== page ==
What is the change? Singapore is growing more stringent in its review of applications for Long-Term Visit Passes for unmarried common-law partners of Employment Pass holders.

What does the change mean? The Ministry of Manpower is applying more scrutiny and may reject applications for unmarried partners whose home countries do not legally recognize common-law marriages. MOM has also recently questioned the documents normally accepted for partners whose countries do recognize common-law marriage.

  • Implementation timeframe: Ongoing.
  • Visas/permits affected: Long-Term Visit Passes.
  • Who is affected: Long-Term Visit Pass applicants and Employment Pass holders or applicants who want their unmarried partners to join them in Singapore. It is unclear at this stage whether the more stringent review of Long-Term Visit Passes will also cover stepchildren.
  • Impact on processing times: In some cases, Long-Term Visit Pass applicants have had their applications rejected as a result of the tightened review.
  • Next steps: BAL will continue to monitor changes in this area and update clients on new developments.

Background: Long-Term Visit Passes are often used by unmarried partners or stepchildren of Employment Pass holders to stay in Singapore. Until two weeks ago, Singapore had accepted notarized statutory declarations by work pass holders stating that their common-law relationships are recognized in their home countries. Those declarations were part of the Long-Term Visit Pass application process, but MOM recently rejected them as insufficient without further explanation. It is unclear what brought on the change. It is also unknown whether Singapore will extend its heightened scrutiny to stepchildren’s applications.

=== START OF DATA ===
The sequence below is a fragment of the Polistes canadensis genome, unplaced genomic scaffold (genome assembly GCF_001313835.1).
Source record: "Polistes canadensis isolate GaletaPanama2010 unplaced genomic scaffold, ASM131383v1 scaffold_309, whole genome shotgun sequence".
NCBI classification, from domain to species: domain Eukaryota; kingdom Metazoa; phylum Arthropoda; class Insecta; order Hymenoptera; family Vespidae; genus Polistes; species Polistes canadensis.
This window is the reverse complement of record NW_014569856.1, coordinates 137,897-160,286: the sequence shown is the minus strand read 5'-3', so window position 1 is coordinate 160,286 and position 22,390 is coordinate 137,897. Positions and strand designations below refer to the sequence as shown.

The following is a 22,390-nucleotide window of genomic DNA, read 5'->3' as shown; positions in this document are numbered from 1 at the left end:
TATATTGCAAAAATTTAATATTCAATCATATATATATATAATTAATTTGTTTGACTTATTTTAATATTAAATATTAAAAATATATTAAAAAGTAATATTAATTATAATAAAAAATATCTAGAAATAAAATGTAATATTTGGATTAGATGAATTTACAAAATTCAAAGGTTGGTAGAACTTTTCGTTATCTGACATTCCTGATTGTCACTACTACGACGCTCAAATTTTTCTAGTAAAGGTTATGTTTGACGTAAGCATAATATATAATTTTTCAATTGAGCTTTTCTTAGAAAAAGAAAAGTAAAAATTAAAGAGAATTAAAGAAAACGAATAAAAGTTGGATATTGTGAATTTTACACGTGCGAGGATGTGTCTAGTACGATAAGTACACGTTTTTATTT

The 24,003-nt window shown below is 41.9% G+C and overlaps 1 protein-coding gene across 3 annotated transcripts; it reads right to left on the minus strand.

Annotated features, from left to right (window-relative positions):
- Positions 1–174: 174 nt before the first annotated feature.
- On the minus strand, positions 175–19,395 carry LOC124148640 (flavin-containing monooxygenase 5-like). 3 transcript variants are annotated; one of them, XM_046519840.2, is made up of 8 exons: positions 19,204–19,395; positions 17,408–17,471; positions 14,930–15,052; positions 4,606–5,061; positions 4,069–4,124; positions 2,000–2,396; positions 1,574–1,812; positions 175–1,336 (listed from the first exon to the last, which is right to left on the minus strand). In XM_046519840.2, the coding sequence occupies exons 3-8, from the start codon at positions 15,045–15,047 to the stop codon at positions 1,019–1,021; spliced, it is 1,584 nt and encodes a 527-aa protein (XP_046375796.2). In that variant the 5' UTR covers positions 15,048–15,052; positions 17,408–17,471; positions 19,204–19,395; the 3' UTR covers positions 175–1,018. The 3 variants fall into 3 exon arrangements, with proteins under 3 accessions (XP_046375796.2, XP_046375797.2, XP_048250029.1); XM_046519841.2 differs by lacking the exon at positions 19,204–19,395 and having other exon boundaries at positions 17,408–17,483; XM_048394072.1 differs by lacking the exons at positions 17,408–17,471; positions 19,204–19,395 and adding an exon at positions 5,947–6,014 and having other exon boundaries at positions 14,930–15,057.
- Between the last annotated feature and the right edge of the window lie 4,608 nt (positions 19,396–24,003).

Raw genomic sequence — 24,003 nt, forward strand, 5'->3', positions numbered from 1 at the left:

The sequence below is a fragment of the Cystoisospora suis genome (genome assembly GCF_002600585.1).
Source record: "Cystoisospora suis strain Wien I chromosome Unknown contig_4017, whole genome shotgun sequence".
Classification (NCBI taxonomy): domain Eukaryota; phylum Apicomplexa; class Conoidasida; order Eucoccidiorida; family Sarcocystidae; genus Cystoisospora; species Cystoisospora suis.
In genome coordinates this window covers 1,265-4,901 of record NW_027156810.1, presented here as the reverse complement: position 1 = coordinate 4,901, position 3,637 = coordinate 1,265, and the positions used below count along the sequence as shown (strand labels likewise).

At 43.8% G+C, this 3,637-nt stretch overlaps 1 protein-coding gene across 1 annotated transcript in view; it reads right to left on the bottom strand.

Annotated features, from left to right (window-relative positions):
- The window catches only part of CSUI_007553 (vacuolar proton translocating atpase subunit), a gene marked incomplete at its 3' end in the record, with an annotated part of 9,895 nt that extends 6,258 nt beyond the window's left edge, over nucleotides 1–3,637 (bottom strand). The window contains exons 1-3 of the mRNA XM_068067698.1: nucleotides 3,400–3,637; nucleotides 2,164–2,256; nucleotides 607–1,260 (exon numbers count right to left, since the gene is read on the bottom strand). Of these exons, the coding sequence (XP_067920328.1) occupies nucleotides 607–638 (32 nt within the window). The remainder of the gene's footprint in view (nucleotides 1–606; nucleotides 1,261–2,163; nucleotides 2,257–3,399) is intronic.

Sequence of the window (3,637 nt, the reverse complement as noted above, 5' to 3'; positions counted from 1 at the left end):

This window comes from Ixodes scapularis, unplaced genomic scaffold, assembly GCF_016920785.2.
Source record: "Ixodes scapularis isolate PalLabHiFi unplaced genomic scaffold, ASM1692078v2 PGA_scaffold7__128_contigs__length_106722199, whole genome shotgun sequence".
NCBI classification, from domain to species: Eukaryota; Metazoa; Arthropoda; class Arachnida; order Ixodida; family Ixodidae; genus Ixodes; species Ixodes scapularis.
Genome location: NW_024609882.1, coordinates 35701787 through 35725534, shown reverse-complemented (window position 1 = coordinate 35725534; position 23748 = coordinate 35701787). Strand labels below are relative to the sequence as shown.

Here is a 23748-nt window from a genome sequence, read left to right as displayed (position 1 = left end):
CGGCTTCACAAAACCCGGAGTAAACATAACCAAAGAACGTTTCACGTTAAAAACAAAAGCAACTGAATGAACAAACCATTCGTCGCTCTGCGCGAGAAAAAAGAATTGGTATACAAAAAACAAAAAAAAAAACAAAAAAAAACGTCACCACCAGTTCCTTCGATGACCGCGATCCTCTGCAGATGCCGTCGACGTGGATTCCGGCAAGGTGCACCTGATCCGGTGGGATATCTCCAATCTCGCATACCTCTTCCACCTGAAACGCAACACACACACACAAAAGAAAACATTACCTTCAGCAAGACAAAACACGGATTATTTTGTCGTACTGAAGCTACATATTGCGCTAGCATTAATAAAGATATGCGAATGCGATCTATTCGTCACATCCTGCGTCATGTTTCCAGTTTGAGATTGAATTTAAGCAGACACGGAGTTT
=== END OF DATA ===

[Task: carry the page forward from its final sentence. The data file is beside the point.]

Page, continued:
BAL Analysis: What is clear is that Singapore has made it significantly more difficult for Long-Term Visit Pass applications to be approved in some circumstances. This not only makes things more complicated for partners of Employment Pass holders, but could eventually have a negative impact on Employment Pass applicants themselves if their partners cannot join them in Singapore. The situation remains fluid and Employment Pass or Long-Term Visit Pass applicants with concerns about the heightened scrutiny should contact their BAL attorney for advice.

This alert has been provided by the BAL Global Practice group in Singapore. For additional information, please contact

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